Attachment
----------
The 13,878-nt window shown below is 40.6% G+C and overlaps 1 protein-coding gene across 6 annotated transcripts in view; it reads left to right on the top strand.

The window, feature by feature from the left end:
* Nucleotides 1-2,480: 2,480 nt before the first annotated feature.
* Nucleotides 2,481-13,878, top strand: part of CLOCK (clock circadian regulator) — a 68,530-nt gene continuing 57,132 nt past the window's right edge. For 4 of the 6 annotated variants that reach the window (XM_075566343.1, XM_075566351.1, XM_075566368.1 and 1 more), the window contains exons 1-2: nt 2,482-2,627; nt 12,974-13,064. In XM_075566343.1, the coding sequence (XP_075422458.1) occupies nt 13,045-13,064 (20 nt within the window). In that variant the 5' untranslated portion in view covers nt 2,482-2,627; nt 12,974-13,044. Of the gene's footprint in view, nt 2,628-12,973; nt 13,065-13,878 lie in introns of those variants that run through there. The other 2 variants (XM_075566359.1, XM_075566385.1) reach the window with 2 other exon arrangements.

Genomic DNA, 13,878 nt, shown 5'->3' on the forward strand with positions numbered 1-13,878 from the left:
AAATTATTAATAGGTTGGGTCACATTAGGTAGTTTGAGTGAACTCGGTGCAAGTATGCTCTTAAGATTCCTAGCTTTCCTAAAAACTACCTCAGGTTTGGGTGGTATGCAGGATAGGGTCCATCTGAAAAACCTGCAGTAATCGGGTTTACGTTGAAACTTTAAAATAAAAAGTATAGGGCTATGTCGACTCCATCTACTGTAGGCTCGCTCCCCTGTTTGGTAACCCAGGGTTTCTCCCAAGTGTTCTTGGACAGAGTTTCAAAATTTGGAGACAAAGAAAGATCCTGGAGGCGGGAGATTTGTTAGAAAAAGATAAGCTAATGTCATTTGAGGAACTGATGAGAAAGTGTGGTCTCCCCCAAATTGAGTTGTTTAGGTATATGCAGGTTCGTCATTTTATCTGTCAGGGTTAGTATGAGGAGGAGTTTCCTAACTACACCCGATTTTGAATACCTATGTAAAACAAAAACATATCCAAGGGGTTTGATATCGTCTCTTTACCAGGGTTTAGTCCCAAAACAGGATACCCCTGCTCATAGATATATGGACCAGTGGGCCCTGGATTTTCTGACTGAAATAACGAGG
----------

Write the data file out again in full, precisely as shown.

The 13,878-nt window shown below is 40.6% G+C and overlaps 1 protein-coding gene across 6 annotated transcripts in view; it reads left to right on the top strand.

The window, feature by feature from the left end:
* Nucleotides 1-2,480: 2,480 nt before the first annotated feature.
* Nucleotides 2,481-13,878, top strand: part of CLOCK (clock circadian regulator) — a 68,530-nt gene continuing 57,132 nt past the window's right edge. For 4 of the 6 annotated variants that reach the window (XM_075566343.1, XM_075566351.1, XM_075566368.1 and 1 more), the window contains exons 1-2: nt 2,482-2,627; nt 12,974-13,064. In XM_075566343.1, the coding sequence (XP_075422458.1) occupies nt 13,045-13,064 (20 nt within the window). In that variant the 5' untranslated portion in view covers nt 2,482-2,627; nt 12,974-13,044. Of the gene's footprint in view, nt 2,628-12,973; nt 13,065-13,878 lie in introns of those variants that run through there. The other 2 variants (XM_075566359.1, XM_075566385.1) reach the window with 2 other exon arrangements.

Genomic DNA, 13,878 nt, shown 5'->3' on the forward strand with positions numbered 1-13,878 from the left:
AAATTATTAATAGGTTGGGTCACATTAGGTAGTTTGAGTGAACTCGGTGCAAGTATGCTCTTAAGATTCCTAGCTTTCCTAAAAACTACCTCAGGTTTGGGTGGTATGCAGGATAGGGTCCATCTGAAAAACCTGCAGTAATCGGGTTTACGTTGAAACTTTAAAATAAAAAGTATAGGGCTATGTCGACTCCATCTACTGTAGGCTCGCTCCCCTGTTTGGTAACCCAGGGTTTCTCCCAAGTGTTCTTGGACAGAGTTTCAAAATTTGGAGACAAAGAAAGATCCTGGAGGCGGGAGATTTGTTAGAAAAAGATAAGCTAATGTCATTTGAGGAACTGATGAGAAAGTGTGGTCTCCCCCAAATTGAGTTGTTTAGGTATATGCAGGTTCGTCATTTTATCTGTCAGGGTTAGTATGAGGAGGAGTTTCCTAACTACACCCGATTTTGAATACCTATGTAAAACAAAAACATATCCAAGGGGTTTGATATCGTCTCTTTACCAGGGTTTAGTCCCAAAACAGGATACCCCTGCTCATAGATATATGGACCAGTGGGCCCTGGATTTTCTGACTGAAATAACGAGG